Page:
There are multiple schools of thought on raising money. And no, I'm no authority on it (as I am still yet to be successful), but I have spoken with many startup founders and observed many others. But the two major ends of the spectrum of raising early money is:
- Raise the basics of what you need to get to your next goal (usually 12-18 months)
- Raise as much as you bloody well can
After witnessing some extreme examples of the latter (Color and Blippy are two that come to mind) get hyped and then fizzle, while watching companies like AirBnB and Sonar get really creative with smaller amounts, I have a tendancy to favor leaning more towards the former.
There really is not a rule to anything -- and I'm not a fan of that type of thinking -- but I heard a story the other day that made me pause and wonder how much it applies to startups. Basically, it goes like this:
A guru gives a young boy a butterfly forming in a cocoon and tells him not to help it, no matter how much he wants to but the boy does it anyway and the butterfly dies. The guru tells the boy:
“You don’t understand. You didn’t understand what you were doing. When the butterfly comes out of the cocoon, the only way he can strengthen it’s wings is by beating them against the cocoon. It beats against the cocoon so it’s muscles will grow strong. When you helped it, you prevented it from developing the muscles it would need to survive.”
It may or may not be a true story, but I like the sentiment. With every struggle we've been through, with every set back and with every challenge I am learning something about myself, building a business and I am growing. I've made mistakes, but learnt to fail fast, learn and move forward. I've learned to be agile and to ask for direction. I've sought out mentors to guide me. I've learned that I am stronger than I thought I was. I've learned what I didn't think I'd ever need to learn. I've discovered I can sacrifice and the depths of my commitment to Buyosphere and my team.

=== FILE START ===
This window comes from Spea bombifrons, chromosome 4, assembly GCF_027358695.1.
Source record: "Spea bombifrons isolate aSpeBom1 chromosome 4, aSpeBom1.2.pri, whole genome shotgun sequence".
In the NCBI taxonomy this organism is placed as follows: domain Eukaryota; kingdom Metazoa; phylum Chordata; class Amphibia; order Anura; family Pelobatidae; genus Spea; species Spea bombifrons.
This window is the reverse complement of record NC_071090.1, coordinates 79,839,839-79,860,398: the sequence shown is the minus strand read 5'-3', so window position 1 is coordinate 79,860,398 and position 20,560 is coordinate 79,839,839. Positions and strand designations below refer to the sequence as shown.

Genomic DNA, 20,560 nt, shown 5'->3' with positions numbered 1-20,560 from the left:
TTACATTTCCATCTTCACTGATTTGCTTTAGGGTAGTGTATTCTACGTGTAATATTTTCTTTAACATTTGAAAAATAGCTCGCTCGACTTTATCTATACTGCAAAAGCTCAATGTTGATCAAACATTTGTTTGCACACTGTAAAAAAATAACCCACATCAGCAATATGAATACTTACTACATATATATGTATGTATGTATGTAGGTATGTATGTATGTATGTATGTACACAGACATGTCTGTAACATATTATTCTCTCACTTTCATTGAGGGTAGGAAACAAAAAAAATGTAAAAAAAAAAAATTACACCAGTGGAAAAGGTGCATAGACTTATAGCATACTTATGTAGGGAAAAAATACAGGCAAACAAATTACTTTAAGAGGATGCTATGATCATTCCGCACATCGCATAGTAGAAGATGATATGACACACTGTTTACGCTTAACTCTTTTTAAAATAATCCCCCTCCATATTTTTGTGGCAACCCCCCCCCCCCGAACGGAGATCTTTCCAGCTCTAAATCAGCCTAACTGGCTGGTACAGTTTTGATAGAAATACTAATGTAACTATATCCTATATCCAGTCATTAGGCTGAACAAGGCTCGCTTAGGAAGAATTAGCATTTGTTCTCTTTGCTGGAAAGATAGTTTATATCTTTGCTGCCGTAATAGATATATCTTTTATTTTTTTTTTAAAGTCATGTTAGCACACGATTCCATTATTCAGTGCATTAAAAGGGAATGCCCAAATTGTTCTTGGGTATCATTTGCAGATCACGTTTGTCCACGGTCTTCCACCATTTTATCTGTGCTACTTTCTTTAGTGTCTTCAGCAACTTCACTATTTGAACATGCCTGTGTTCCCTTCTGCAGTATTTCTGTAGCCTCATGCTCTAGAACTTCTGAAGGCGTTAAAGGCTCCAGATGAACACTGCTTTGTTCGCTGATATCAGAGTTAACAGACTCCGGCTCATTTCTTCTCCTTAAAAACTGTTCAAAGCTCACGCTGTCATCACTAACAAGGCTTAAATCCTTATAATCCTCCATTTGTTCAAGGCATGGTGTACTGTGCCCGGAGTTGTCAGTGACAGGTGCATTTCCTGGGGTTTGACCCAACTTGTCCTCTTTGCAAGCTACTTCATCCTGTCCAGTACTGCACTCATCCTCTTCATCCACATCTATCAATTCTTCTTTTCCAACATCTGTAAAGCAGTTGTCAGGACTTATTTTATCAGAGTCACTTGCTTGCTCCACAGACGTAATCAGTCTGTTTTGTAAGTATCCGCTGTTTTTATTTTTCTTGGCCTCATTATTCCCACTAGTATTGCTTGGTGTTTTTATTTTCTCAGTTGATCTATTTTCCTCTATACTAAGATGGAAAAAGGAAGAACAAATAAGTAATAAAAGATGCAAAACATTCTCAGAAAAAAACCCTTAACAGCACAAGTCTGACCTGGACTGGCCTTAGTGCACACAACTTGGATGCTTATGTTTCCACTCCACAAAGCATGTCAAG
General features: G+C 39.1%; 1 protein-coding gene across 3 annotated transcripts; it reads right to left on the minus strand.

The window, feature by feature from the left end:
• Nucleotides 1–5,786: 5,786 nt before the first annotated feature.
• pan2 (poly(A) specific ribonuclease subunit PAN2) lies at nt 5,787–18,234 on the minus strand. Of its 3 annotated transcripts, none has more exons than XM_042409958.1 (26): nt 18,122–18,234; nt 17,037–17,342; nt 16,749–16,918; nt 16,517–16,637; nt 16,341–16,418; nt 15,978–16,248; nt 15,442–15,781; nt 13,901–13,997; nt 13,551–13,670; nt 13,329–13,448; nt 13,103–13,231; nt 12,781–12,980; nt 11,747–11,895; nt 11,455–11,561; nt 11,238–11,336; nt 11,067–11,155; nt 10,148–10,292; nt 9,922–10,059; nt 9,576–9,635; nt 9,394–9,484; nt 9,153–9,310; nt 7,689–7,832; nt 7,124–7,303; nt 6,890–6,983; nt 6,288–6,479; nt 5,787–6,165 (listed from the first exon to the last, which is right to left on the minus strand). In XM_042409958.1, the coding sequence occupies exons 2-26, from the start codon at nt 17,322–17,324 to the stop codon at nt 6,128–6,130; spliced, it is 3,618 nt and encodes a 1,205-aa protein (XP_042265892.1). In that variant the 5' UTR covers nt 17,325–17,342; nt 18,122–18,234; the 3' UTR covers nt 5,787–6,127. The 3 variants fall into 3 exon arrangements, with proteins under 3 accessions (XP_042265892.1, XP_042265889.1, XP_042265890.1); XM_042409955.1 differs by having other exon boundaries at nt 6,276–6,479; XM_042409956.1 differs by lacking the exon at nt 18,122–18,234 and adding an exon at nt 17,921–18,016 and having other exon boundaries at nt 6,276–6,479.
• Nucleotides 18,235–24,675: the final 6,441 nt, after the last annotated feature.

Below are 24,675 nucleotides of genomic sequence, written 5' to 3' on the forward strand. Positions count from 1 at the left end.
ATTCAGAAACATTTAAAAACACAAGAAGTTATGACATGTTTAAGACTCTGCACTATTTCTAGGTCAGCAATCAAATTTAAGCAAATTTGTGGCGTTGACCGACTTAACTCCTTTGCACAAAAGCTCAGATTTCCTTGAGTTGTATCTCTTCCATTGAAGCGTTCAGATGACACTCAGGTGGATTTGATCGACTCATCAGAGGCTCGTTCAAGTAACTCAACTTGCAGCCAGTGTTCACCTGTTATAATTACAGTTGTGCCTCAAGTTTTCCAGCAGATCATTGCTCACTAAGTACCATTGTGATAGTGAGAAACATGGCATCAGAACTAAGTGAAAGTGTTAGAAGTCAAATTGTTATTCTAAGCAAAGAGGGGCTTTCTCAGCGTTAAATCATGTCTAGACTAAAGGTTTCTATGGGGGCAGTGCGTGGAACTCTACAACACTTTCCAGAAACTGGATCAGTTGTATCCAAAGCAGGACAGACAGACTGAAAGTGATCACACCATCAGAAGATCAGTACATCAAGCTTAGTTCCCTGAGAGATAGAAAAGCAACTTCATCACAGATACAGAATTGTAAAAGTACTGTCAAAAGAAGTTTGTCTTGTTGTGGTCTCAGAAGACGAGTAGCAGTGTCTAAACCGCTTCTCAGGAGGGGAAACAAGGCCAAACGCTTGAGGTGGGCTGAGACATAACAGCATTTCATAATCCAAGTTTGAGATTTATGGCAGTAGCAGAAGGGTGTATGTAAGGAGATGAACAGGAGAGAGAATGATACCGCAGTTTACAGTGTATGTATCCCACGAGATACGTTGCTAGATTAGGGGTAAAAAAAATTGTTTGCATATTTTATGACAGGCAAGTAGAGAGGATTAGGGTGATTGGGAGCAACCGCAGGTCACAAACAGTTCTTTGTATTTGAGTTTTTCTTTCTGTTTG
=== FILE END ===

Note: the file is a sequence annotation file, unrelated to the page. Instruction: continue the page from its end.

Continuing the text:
And, sure, I may be justifying all of my struggle to make myself feel better, but I truly believe this is all part of the startup story. I fell in love with AirBnB because of theirs (the campaign cereal). And as I feel like I'm getting closer to the ability to hit the road running, I've learned some fundamental lessons on how to run so that we run faster, smarter and more efficiently. In the shadow of the Goliath funding round we just found out a potential competitor (that came out of nowhere) raised, I feel our team is well-equipped to face the future battle.
None of this would have been possible if someone dumped a boatload of money on us from the beginning. And when we finally do raise the money we've been looking for (which is enough for the next 12-18 months), I'll really appreciate it.
My muscles are strong. It's time to fly.